4. Difficulty adjusting to change.
Change creates a situation where things seem to be out of control and the codependent personality desperately needs to have control.
This being the case, any changes can send the codependent person into a state of depression or anxiety that needs to be dealt with before they can continue.
They eventually do adjust, but not without a great deal of emotional upset.
5. Expecting others to do as you say.
This is another thing that goes back to control issues. The codependent person felt lost and unable to control things as they were growing up.
They now feel that since they are doing what they believe is best for the other person, the individual should see this and do what they are being told to do.
After all, it's obvious the other person isn't making good decisions.
6. Difficulty making decisions.
When a person isn't in touch with their own emotions and doesn't feel that they deserve to have needs of their own, they can't make decisions. This is especially true if they feel the decision may cause the person they live for to be upset or disapprove in any way.
Codependent traits include not trusting your own thoughts and feelings, so this makes it difficult to know if you are making the correct decision and hesitation is common.
7. Chronic anger.
Many people with codependent traits have underlying chronic anger. The anger may be from feeling that past treatment was unfair, but often the anger is directed at both the person who the codependent person feels responsible for, as well as toward themselves.
The codependent person may feel that they aren't strong enough or good enough because the other person isn't responding to their efforts to be fixed. They also feel anger towards the person because, subconsciously, the codependent person feels taken advantage of.
8. Feeling used and underappreciated.
A person who is codependent is often in a situation where the other person does not want extreme attention. They don't want help. They don't necessarily want to be the sole object of another person's life. They will take what is given but rarely do they give back. The codependent person sees this is an uneven relationship and they feel used.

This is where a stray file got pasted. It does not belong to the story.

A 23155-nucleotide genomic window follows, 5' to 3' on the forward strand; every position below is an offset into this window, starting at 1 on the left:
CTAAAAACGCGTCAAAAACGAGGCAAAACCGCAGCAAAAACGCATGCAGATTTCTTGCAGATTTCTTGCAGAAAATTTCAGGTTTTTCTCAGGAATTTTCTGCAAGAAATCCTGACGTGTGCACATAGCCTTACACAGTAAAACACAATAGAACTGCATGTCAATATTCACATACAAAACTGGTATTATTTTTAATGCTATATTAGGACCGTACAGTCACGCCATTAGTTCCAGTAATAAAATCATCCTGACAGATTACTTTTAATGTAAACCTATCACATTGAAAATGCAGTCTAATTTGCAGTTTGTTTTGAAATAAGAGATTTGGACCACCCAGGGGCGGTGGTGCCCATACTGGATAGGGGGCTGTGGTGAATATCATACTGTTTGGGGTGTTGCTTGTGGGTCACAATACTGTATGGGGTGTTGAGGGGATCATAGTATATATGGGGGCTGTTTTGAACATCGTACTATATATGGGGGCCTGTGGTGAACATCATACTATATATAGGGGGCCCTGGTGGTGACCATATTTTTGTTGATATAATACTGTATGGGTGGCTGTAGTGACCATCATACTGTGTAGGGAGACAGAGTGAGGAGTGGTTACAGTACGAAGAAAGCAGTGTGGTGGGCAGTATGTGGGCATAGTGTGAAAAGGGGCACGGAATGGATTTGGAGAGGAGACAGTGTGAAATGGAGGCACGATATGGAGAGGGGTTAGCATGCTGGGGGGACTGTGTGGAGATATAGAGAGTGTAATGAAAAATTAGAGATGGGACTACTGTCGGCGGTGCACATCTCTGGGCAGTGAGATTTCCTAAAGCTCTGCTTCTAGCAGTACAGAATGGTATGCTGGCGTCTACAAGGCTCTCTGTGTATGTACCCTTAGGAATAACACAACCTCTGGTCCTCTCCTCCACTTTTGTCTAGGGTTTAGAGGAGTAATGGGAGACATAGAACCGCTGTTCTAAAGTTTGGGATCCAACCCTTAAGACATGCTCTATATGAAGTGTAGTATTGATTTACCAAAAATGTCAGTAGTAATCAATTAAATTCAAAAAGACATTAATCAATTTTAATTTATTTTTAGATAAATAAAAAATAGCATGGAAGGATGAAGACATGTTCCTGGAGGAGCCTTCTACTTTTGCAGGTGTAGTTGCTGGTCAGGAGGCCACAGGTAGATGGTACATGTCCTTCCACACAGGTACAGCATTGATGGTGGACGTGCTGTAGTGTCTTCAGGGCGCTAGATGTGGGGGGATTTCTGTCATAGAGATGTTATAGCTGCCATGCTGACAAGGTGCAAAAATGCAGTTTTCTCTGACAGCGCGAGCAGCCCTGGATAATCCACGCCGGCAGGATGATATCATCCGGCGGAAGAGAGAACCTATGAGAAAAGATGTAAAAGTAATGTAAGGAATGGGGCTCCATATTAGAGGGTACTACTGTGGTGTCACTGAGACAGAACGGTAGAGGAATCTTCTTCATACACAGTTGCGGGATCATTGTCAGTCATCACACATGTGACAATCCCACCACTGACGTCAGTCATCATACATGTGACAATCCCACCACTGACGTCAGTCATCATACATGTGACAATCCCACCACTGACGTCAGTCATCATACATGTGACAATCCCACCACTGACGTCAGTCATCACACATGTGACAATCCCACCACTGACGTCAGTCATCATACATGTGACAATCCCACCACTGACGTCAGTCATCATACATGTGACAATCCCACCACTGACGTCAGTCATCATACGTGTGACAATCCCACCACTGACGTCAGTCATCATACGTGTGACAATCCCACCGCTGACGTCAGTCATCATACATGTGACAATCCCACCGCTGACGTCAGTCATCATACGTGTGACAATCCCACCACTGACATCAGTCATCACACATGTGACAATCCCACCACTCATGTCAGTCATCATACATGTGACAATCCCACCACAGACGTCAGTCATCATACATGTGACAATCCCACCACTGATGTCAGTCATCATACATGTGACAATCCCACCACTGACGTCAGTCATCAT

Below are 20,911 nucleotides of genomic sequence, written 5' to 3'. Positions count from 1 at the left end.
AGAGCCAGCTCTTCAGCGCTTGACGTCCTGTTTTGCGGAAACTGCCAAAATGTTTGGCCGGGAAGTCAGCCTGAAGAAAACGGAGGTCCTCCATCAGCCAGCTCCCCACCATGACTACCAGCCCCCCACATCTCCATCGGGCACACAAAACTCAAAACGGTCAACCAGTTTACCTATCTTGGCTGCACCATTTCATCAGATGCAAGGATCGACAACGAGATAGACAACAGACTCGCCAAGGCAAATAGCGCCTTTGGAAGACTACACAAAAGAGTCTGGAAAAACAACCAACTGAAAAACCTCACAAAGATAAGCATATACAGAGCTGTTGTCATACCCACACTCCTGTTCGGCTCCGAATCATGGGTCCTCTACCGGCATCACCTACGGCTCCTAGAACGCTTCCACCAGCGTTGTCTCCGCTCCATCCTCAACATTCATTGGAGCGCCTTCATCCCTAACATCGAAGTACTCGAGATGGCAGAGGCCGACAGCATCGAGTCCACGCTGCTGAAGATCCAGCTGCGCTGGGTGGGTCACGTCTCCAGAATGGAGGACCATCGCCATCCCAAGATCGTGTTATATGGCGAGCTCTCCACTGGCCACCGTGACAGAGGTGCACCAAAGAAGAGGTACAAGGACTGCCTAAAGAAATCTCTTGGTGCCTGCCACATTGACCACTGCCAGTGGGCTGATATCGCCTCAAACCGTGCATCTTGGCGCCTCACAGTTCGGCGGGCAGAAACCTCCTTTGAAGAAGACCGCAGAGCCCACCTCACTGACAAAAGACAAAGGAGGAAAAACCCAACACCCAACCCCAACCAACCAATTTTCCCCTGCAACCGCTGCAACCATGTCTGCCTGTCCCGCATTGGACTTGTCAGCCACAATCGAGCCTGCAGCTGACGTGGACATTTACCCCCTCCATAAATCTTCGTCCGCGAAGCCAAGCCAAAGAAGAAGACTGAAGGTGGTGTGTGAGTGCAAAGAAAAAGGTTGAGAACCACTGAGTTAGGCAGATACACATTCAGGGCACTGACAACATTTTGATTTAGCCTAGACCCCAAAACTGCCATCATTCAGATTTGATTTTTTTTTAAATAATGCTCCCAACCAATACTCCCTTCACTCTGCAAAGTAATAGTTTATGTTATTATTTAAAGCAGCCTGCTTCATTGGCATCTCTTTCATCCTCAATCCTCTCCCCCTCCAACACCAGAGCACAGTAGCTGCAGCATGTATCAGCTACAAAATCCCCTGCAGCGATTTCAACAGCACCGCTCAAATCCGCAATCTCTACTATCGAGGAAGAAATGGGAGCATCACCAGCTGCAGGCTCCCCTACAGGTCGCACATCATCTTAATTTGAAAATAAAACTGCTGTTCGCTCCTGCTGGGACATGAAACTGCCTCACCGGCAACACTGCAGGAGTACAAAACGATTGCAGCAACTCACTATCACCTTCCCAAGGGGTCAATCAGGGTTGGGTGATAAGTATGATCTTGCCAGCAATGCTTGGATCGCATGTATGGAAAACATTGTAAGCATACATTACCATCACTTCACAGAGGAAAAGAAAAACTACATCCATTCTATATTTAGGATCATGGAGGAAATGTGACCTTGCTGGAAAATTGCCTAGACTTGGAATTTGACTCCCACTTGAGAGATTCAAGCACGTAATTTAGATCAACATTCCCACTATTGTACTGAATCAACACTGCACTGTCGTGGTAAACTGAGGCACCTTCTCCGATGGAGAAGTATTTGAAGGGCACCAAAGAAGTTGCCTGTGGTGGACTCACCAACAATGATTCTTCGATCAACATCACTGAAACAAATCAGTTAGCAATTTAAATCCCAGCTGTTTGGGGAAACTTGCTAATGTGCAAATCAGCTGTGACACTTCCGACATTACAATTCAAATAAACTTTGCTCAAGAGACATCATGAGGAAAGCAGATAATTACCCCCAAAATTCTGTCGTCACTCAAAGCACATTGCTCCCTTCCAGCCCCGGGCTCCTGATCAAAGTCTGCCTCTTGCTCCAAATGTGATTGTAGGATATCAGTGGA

Often, they feel that they are giving everything they have, and the other person doesn't notice just how much they are trying to help. This helps play into the chronic anger mentioned earlier. Yet, the codependent person responds, not by leaving, but by digging down even deeper and trying to give more.
9. People-pleasing to be liked or loved.
The codependent person feels unworthy and unlovable. They will try to be perfect, give until they burn out, and still try to find ways to make the object of their attention love them. They will do everything they can to avoid displeasing the other person or to avoid causing conflict.
This is especially true of a person who has a background of being abused. They learned early that the best way to be “loved” was to be “good” and do only what others want. This includes only thinking what they feel the other person wants them to think.
10. Lack of trust in self or others.
In most cases, the codependent person has been let down many times throughout their life. They learn that people don't follow through and lie to them on a regular basis. They can't count on people to be there when they need something, so they don't ask.
They can't trust their own thoughts and feelings because those have only led to heartache and disappointment in the past. Their lack of self-esteem makes them distrust their own thoughts.
11. Fearing rejection or being unlovable.
A very common underlying emotion of the codependent personality is a fear of rejection. This person is afraid if they speak up and ask for what they want, they will be considered unlovable. They feel if they disagree, the other person will leave them, and they will be alone.